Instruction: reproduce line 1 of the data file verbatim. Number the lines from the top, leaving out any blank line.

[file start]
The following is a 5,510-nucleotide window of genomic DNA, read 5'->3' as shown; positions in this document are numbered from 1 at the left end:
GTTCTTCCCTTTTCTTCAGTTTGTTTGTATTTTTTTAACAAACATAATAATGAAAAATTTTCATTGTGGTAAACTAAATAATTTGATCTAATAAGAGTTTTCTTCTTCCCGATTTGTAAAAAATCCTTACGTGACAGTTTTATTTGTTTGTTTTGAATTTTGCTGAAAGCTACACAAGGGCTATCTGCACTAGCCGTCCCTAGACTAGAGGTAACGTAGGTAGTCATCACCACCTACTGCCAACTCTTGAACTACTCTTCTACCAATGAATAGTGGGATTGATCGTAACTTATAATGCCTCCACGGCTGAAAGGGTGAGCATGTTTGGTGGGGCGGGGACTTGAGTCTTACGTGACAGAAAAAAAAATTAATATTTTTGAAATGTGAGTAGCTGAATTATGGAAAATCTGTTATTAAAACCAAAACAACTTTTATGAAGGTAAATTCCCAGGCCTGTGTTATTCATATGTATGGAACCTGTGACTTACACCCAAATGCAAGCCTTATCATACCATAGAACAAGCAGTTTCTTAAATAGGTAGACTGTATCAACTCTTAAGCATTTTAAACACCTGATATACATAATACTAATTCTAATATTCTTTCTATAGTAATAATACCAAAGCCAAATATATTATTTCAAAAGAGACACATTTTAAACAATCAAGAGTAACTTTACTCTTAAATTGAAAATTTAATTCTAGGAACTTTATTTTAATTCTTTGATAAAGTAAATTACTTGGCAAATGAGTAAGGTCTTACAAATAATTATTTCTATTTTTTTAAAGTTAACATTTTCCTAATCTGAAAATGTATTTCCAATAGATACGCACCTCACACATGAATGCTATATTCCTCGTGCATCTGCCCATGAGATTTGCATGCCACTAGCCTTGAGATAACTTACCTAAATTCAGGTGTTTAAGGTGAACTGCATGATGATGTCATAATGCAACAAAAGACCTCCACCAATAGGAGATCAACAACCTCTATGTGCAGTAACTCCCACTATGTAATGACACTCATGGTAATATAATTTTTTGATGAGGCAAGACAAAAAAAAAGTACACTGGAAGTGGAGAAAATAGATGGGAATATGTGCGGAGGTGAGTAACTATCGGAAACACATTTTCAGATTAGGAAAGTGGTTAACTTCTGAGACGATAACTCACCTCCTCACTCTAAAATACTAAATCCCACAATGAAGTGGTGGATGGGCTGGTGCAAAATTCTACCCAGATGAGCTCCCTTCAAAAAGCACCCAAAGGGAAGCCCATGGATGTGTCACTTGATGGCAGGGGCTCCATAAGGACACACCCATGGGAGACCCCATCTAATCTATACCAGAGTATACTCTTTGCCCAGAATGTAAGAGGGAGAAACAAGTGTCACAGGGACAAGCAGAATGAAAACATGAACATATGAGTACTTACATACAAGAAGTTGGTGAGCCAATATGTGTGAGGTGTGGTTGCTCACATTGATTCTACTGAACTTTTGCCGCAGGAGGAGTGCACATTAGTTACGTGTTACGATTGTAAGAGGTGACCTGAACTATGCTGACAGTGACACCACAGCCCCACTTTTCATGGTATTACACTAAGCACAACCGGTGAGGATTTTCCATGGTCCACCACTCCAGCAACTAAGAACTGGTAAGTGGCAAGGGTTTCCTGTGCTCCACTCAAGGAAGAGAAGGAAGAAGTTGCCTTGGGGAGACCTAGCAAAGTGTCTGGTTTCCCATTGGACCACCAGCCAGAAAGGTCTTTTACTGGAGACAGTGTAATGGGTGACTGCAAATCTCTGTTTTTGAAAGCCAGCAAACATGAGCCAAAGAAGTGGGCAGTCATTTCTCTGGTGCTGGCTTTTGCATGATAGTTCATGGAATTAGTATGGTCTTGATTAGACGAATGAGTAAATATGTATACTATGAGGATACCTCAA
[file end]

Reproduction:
The following is a 5,510-nucleotide window of genomic DNA, read 5'->3' as shown; positions in this document are numbered from 1 at the left end: